The USDA has lowered its recommended safe cooking temperature for whole cuts of pork from 160°F to 145°F, with a three-minute rest period. Remove roasts, chops, and pork from the heat source after reaching 145 off as measured by a food thermometer, and let them rest for three minutes before carving or eating. Consequently, the product will be safe and of the highest quality, juicy and tender.
As part of its recommendations for cooking other cuts of meat, the department has added a three-minute rest time after cooking beef, veal, and lamb cuts to maintain a safe temperature of 145 F or check the meat temperature chart Celsius.
Did Any Cooking Temperatures Remain The Same?
The change does not affect ground meats such as beef, veal, lamb, and pork, which should be cooked to 160 °F and do not require resting time.Ground chicken and turkey, as well as all poultry products, should be cooked to 165 degrees Fahrenheit.
How Does Rest Time Work?
After removing it from a grill, oven, or another heat source, “rest time” refers to the time it remains at the final temperature. The meat’s temperature remains constant or rises for three minutes after being removed from the heat source, destroying harmful bacteria.
The Recommendations Changed for What Reason?
As safe as cooking cuts of pork to 160 oF, the previously recommended temperature, with no rest time, is cooking them to 145 o F with a three-minute rest time. According to the new cooking recommendations, the three-minute rest time reflects the same standards used by federally inspected meat establishments for cooking meat products.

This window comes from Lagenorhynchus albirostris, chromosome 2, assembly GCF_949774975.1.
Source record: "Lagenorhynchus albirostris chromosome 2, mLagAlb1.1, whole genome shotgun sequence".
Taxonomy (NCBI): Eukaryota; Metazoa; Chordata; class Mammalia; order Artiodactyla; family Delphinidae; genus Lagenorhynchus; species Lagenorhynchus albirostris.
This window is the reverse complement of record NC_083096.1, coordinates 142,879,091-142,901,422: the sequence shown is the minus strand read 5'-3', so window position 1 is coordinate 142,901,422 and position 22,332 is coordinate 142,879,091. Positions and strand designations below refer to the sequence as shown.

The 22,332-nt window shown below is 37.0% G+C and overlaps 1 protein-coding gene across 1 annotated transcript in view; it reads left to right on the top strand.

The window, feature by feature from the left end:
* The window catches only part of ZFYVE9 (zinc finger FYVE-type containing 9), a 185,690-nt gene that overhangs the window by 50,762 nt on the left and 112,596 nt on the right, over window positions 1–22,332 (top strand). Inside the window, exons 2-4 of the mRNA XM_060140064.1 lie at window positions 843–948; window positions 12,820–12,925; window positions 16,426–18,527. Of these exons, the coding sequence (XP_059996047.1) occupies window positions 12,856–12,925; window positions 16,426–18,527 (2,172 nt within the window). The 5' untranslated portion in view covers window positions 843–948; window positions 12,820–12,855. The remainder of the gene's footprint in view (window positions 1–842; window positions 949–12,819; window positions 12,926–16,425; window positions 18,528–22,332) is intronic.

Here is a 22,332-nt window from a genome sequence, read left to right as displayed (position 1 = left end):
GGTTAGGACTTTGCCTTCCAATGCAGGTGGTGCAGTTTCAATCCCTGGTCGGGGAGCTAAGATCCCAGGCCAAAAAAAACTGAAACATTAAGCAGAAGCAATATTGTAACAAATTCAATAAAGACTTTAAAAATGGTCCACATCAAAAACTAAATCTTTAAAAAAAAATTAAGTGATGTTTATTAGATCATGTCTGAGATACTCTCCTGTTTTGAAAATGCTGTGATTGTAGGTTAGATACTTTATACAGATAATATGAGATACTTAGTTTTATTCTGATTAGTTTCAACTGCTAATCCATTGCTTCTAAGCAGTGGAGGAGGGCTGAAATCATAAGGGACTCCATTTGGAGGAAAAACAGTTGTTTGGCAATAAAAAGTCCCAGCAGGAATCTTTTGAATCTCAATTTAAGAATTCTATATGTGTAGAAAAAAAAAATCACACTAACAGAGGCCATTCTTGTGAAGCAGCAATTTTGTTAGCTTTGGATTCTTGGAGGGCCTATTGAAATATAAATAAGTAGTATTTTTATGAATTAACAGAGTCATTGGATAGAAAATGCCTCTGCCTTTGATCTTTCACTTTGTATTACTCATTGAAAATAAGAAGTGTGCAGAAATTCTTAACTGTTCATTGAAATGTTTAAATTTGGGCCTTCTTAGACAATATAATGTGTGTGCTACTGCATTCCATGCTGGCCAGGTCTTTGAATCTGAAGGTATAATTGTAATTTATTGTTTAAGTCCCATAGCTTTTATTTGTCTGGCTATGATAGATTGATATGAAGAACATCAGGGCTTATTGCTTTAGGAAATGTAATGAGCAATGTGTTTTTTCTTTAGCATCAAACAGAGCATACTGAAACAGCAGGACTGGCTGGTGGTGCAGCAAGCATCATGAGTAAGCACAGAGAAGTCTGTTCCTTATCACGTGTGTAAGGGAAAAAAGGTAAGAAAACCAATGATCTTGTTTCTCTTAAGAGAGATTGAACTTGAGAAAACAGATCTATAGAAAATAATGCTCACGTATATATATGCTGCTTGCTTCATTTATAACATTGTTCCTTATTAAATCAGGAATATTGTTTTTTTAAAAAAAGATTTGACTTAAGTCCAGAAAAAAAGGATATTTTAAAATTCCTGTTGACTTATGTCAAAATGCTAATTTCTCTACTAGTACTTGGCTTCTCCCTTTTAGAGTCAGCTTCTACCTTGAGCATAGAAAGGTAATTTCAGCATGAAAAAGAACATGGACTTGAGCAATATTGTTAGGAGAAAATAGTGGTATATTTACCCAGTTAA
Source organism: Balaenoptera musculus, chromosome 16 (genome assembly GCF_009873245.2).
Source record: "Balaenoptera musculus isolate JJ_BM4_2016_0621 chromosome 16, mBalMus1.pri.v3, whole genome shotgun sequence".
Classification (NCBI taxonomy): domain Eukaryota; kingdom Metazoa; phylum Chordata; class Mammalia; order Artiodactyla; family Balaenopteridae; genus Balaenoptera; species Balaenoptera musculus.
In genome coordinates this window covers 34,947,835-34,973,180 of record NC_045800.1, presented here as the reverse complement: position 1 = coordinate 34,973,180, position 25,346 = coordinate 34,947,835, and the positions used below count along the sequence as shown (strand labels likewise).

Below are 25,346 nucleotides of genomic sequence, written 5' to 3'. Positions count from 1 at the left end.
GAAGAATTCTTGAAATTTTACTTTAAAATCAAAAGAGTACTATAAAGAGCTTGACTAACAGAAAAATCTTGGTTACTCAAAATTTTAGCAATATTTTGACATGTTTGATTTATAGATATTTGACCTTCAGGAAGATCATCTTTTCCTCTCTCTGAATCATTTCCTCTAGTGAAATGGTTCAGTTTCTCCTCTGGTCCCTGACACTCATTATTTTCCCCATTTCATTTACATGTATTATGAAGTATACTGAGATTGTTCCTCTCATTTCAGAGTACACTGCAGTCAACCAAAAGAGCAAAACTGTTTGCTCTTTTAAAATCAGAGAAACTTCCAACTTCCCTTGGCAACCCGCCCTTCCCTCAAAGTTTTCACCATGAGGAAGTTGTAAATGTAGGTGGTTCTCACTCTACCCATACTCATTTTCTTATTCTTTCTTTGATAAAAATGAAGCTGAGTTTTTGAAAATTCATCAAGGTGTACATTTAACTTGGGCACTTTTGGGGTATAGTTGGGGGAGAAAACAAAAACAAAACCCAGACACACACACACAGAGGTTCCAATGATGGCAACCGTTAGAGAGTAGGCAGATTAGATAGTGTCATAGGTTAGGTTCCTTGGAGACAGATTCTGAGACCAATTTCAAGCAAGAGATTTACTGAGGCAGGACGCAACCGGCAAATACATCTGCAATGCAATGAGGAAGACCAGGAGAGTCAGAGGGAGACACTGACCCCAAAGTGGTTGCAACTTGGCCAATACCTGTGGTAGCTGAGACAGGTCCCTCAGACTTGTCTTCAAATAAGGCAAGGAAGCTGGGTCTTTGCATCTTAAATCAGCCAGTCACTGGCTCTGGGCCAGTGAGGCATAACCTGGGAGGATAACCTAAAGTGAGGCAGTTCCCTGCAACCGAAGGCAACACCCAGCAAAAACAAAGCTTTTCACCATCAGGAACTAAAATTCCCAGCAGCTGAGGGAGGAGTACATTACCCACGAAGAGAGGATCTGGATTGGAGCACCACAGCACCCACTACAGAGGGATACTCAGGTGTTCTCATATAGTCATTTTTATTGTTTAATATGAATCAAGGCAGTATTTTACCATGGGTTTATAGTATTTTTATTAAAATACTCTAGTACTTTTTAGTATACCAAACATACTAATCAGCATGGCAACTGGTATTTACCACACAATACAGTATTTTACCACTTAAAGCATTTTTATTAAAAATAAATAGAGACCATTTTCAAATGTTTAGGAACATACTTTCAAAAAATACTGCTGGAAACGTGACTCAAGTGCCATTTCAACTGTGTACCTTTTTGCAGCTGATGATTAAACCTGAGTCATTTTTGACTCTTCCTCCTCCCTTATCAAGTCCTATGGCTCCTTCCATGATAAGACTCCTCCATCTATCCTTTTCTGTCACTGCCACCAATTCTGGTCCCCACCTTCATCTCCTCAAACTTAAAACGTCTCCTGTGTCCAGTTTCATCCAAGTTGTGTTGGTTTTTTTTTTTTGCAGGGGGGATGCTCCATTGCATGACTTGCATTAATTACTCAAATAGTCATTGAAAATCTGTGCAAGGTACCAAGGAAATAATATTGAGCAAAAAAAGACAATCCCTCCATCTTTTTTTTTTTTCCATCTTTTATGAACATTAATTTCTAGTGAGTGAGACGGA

It is easier for users to remember the temperature at which meat is safe to consume if all meats are served simultaneously.
What Are the Benefits of Using a Food Thermometer?
Food thermometers should be placed in the middle part of the food but avoid placing them near bones, fat, or gristle. Start checking the temperature before the food is done while its going to end of the cooking. Before and after each use, wash your food thermometer with hot soapy water. You can find more information on the safe minimum cooking temperatures chart.
- Dark meat: 71 to 74 degrees C (160 to 165 degrees F).
- Breast meat: 71 to 74 degrees C (160 to 165 degrees F).
- Thighs, Wings, and Legs: 71 to 74 degrees C (160 to 165 degrees F).
- Ground Poultry (Chicken and Turkey): 71 to 74 degrees C (160 to 165 degrees F).Put the digital thermometer through the center of the patty if it is a patty.
- Whole Chicken or Duck: 71 to 74 degrees C (160 to 165 degrees F). Place it just inside the thigh, near the breast area, without touching the bone, and allow to cook for 30 minutes.
- Turkey Stuffing (cooked alone or in turkey): 74 degrees C (165 degrees F). The thermometer should be inserted in the center of the stuffing in aturkey, chicken, or duck.
- Whole Turkey – Oven Roasted Turkey: 165 degrees F (74 degrees C).
- Deep-Fried or Cajun Fried Turkey: 170 degrees F (76 degrees C in the breast).